Thai parliament approves looser fisheries rules in first reading

  • World
  • Thursday, 22 Feb 2024

FILE PHOTO: People fish in a pond on the outskirts of Buriram province, Thailand, January 28, 2024. REUTERS/Athit Perawongmetha

BANGKOK (Reuters) - Thailand's parliament voted unanimously on Thursday to loosen regulations on the fisheries industry, responding to concerns from its multibillion dollar seafood sector that the current rules are too tough.

Lawmakers approved eight draft fishery bills in the first reading in a 416-0 vote to amend regulations that were introduced in 2015 as part of the country's crackdown on illegal, unreported and unregulated (IUU) fishing.

A parliamentary committee will study the eight drafts and propose a new draft that must pass a second and third reading and approval from the Senate before becoming law.

Thailand is the world's fourth-largest seafood exporter with an annual exports estimated to be worth 200 billion baht ($5.59 billion) according to government data.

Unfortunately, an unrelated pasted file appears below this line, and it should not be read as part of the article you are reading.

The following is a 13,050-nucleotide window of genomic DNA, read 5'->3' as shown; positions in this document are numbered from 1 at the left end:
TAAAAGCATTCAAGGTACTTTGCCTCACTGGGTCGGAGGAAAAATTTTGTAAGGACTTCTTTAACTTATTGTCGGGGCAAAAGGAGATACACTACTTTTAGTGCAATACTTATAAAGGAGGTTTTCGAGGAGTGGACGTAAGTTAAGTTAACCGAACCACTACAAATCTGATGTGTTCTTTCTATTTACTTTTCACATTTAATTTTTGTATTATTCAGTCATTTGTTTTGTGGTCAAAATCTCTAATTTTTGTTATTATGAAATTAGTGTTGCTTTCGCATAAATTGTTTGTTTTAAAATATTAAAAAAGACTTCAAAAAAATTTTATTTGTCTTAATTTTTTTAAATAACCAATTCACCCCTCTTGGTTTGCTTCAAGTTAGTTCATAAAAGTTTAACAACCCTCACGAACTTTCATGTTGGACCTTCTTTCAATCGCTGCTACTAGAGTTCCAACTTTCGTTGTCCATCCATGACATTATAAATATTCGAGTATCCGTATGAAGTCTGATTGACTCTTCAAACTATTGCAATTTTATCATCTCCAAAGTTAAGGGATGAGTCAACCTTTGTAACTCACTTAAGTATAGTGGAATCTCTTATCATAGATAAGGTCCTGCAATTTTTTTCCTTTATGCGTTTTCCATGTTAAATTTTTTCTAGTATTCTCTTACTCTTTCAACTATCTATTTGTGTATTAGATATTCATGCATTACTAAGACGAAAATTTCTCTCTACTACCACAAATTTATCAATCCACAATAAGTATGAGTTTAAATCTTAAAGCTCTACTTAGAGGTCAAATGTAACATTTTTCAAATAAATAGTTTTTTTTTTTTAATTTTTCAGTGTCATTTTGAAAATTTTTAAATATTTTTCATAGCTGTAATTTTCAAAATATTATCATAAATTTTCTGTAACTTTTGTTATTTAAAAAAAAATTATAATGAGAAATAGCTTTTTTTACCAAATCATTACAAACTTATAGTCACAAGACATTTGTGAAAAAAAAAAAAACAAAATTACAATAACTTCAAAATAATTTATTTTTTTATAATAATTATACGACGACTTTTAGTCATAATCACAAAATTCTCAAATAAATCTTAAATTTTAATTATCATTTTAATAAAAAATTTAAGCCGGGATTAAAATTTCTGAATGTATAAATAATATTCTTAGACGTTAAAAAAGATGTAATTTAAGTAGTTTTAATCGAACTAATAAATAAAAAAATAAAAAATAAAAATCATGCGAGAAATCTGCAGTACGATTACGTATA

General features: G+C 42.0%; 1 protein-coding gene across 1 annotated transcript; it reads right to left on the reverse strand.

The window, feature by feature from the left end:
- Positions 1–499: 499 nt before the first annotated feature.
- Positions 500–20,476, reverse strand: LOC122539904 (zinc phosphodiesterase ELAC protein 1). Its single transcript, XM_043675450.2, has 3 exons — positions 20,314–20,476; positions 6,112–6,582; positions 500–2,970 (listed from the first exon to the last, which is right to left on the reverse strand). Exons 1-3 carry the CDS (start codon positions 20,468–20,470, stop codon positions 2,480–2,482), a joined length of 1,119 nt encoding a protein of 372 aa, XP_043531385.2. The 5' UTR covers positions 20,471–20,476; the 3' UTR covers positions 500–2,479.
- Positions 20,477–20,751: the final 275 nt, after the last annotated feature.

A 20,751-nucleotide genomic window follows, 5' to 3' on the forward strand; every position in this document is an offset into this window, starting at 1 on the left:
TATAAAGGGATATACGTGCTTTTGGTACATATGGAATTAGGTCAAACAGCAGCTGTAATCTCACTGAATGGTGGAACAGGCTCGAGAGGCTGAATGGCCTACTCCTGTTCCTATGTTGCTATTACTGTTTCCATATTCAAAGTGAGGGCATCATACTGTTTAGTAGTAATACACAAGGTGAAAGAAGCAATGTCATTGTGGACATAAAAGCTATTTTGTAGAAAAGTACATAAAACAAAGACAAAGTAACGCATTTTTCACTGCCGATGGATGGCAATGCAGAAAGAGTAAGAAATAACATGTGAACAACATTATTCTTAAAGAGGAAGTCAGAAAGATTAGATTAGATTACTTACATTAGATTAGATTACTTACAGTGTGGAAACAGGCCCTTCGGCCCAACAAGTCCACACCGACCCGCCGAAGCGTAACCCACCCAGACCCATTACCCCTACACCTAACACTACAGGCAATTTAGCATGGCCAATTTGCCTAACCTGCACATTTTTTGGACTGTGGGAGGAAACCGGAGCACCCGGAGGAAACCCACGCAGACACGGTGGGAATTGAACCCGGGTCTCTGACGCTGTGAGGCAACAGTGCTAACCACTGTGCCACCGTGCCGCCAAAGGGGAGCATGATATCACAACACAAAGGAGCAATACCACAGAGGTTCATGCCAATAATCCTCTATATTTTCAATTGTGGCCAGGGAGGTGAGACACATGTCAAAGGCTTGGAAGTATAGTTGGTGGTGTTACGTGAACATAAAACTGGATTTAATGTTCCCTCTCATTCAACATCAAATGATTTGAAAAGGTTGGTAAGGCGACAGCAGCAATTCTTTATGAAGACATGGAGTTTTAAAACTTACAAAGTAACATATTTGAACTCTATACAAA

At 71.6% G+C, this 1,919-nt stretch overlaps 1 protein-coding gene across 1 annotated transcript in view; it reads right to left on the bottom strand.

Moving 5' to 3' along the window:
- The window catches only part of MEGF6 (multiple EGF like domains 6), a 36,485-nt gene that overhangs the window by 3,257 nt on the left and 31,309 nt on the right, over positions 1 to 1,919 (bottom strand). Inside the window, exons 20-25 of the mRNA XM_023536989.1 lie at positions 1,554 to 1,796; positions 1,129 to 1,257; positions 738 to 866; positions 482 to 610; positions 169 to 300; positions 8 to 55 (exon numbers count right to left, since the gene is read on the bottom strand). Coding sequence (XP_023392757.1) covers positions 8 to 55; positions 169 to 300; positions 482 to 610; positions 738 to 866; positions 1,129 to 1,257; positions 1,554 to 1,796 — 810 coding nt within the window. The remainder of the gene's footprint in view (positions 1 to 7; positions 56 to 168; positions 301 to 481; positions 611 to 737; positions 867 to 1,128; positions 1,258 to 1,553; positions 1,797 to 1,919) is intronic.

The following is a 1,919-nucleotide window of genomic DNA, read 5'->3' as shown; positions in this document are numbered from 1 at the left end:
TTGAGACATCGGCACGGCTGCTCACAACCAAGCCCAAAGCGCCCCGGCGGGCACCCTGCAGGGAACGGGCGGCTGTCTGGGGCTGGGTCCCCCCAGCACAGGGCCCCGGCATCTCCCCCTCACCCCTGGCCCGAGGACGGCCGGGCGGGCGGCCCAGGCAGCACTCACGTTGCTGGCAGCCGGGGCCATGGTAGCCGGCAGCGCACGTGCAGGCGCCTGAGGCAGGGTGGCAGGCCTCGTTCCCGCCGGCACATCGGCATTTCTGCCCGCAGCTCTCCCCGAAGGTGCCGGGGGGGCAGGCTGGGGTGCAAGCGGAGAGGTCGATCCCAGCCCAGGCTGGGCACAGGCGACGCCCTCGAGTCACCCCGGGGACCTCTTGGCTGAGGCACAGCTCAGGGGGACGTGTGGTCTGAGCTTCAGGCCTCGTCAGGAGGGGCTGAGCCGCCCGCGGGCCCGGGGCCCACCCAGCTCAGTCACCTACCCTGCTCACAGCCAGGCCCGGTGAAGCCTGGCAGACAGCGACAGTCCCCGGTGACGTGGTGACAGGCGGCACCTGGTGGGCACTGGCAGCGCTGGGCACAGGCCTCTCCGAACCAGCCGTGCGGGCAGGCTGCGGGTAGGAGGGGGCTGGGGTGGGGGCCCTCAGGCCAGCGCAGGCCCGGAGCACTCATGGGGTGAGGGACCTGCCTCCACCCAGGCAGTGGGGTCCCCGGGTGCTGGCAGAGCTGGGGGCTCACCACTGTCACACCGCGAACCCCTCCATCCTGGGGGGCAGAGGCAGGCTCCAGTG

It cracked down on the industry after the European Union threatened to ban Thai seafood exports while the United States scrutinised the country's fishing industry for slavery, trafficking and labour abuses on fishing boats and at onshore processing facilities.

Thailand changed its regulations to match international standards and improve its management, monitoring and inspection system, and in 2019 ratified an international convention that sets binding rules and standards for conditions on fishing vessels.

Many Thai fishermen have complained the changes were too sudden for them to adjust and have pressured the government to change the regulations.

Agriculture Minister Thammanat Prompao said the government's draft bill, among the eight that parliament has approved, aims to urgently address those concerns.

Opposition lawmaker Pita Limjaroenrat said the changed fisheries law must also taken into account Thailand's international legal obligations while allowing time and compensation for fishermen to adjust to the changes.

Ninety civil society groups last year submitted an open letter to Prime Minister Srettha Thavisin last year, asking him not to roll back the reforms Thailand has made in the sector.

($1 = 35.8000 baht)

(Reporting by Panu Wongcha-um and Panarat Thepgumpanat; Editing by Frances Kerry)

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